| FOR IMMEDIATE RELEASE
WEDNESDAY, SEPTEMBER 24, 1997
TDD (202) 514-1888
TWO DUTCH COMPANIES PLEAD GUILTY TO INTERNATIONAL PRICE FIXING: SENTENCED TO PAY $10 MILLION CRIMINAL FINE
Justice Department's Crackdown on International Price
WASHINGTON, D.C. Two subsidiaries of the Dutch pharmaceutical and chemical giant Akzo Nobel NV and the Dutch agricultural company AVEBE BA pleaded guilty and were sentenced to pay a total fine of $10 million today for participating in an international conspiracy to fix the price and allocate market shares worldwide for an industrial cleaner called sodium gluconate, the Department of Justice said.
Two of the companies' executives also pleaded guilty and were sentenced to pay criminal fines totaling $200,000 for their part in the conspiracy.
Sodium gluconate is used as an industrial cleaner of metal and glass with applications such as bottle washing, food service and utensil cleaning, food process equipment cleaning, and paint removal. It is a $50 million a year industry worldwide.
Today's cases, filed in U.S. District Court in San Francisco, are the first filed in the sodium gluconate industry, and the latest in a string of international conspiracy cases filed by the Department's Antitrust Division over the past year resulting in fines of about $210 million.
"These cases further demonstrate the Department's priority to protect American consumers from paying higher prices on thousands of products as a result of these international conspiracies," said Joel I. Klein, Assistant Attorney General in charge of the Department's Antitrust Division.
The two companies that pleaded guilty today are Akzo Nobel Chemicals BV, a subsidiary of Akzo Nobel NV and Glucona BV, a subsidiary of AVEBE BA. The allocation of the $10 million fine will be determined by the two companies.
The felony cases charge that two executives of a former partnership between Akzo Nobel Chemicals BV and AVEBE BA--Glucona v.o.f.--agreed with other unnamed major sodium gluconate- producing firms to suppress and eliminate competition in the sodium gluconate market from August 1993 to June 1995.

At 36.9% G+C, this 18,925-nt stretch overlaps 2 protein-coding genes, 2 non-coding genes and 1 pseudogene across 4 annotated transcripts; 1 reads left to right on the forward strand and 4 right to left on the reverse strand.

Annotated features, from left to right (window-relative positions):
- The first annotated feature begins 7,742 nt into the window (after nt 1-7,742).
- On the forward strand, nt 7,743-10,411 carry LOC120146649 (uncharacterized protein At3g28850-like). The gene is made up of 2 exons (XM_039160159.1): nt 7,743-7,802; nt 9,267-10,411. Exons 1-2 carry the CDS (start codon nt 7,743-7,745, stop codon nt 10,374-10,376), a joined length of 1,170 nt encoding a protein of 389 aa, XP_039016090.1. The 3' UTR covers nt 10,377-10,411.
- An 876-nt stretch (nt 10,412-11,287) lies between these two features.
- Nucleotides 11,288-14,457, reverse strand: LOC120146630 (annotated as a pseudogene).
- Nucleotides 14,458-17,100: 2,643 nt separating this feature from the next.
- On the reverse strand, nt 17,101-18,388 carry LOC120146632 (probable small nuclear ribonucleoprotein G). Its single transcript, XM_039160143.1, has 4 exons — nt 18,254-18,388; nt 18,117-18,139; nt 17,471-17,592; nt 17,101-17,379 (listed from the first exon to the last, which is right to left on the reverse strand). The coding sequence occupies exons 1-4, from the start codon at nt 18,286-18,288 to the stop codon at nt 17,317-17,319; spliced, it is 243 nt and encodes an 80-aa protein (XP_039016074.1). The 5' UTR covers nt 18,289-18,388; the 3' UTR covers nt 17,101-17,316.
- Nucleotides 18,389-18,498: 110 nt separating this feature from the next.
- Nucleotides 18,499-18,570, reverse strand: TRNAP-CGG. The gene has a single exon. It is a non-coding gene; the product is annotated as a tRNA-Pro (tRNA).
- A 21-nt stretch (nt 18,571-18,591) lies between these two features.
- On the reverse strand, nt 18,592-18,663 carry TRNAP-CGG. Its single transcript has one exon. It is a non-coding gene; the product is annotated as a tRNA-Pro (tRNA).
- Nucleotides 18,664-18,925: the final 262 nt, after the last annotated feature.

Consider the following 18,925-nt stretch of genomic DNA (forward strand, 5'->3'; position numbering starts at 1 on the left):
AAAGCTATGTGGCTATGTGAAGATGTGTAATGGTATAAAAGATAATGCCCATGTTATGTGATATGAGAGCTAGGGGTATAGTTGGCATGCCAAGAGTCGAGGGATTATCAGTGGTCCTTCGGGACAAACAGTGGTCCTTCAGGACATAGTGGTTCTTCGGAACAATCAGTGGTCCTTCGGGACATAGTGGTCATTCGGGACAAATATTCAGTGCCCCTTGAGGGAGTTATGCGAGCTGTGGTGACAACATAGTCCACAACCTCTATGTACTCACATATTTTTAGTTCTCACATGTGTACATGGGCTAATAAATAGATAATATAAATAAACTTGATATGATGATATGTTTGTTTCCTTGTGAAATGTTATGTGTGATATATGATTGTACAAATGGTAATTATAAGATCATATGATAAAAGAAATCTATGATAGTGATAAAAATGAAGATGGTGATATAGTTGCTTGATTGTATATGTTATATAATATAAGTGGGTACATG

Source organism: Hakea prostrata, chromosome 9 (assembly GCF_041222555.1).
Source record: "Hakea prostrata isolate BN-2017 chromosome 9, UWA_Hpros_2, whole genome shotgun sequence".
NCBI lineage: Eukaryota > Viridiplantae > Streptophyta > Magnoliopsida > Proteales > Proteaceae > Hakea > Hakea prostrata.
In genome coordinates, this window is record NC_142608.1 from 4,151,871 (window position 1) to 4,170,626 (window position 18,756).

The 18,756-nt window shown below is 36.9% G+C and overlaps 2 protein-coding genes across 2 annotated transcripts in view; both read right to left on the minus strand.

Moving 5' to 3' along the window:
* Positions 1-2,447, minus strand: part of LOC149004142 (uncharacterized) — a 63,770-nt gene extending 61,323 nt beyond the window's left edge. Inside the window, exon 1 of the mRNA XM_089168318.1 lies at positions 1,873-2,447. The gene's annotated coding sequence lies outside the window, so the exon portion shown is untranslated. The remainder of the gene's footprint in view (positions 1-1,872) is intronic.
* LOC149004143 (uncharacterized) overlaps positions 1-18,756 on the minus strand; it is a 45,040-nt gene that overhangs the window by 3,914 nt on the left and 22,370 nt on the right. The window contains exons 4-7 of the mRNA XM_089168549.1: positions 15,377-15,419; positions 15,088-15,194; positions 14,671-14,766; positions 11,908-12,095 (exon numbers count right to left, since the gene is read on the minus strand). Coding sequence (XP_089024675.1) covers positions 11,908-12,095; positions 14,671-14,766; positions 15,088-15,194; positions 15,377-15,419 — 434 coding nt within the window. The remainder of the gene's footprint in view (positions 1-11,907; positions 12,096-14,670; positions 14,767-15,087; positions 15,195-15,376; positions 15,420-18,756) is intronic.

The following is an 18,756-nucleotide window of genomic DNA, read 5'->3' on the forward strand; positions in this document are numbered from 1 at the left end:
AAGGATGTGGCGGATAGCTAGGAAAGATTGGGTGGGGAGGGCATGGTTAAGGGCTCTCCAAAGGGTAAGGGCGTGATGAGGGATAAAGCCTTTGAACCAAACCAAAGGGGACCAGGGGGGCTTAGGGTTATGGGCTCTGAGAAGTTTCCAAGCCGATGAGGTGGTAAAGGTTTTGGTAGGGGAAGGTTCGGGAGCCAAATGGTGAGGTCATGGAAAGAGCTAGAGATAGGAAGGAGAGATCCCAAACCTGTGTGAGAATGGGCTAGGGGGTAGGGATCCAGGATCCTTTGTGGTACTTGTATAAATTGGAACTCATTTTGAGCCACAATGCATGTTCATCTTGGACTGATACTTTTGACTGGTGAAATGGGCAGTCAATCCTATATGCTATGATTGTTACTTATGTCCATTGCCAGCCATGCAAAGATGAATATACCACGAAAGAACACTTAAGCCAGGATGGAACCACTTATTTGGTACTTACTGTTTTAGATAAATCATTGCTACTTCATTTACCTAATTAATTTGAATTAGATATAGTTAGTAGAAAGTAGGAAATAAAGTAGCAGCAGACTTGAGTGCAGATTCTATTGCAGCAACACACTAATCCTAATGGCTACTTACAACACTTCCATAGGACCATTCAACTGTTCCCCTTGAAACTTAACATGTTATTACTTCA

The two executives--Cornelis R. Nederveen, the former general manager of the Glucona partnership, and Marcel L. van Eekhout, the former managing director of Glucona--also pleaded guilty and were sentenced today to each pay a $100,000 criminal fine for their role in the international sodium gluconate conspiracy. Nederveen and van Eekhout are both Dutch citizens. The Department charged that Nederveen and van Eekhout met with their co-conspirators in the sodium gluconate markets to set the prices and allocate the market shares of sodium gluconate that each participating firm could sell.
"Today's cases likely are only the first in the sodium gluconate industry and represent an ongoing expansion of the Division's investigations into many international markets," said Gary R. Spratling, the Antitrust Division's Deputy Assistant Attorney General for Criminal Enforcement. "In future months, we expect more prosecutions in other international industries."
The three single-count felony informations charge that the companies and executives:
As part of their plea agreements, the parties have agreed to cooperate in the ongoing government investigation.
Glucona v.o.f. imported sodium gluconate into the United States through an affiliate, Glucona America. Akzo Nobel Chemicals BV sold its interest in Glucona v.o.f. to AVEBE BA in late 1995, and Glucona v.o.f. eventually was renamed Glucona BV.
Akzo Nobel Chemicals BV is a Dutch company headquartered in Amersfoort, The Netherlands. Glucona BV is also a Dutch company headquartered in Veendam, The Netherlands.
Today's charges are the result of an investigation conducted by the Antitrust Division's San Francisco Field Office and the Federal Bureau of Investigation in San Francisco.
Akzo Nobel, Glucona, Nederveen and van Eekhout are charged with violating the Sherman Act, which carries a maximum fine of $10 million for corporations and $350,000 for individuals. The fine may be increased to twice the gain derived from the crime by the cartel or twice the loss suffered by the victims of the crime, if either of those amounts is greater than the statutory maximum fine of $10 million for corporations and $350,000 for individuals.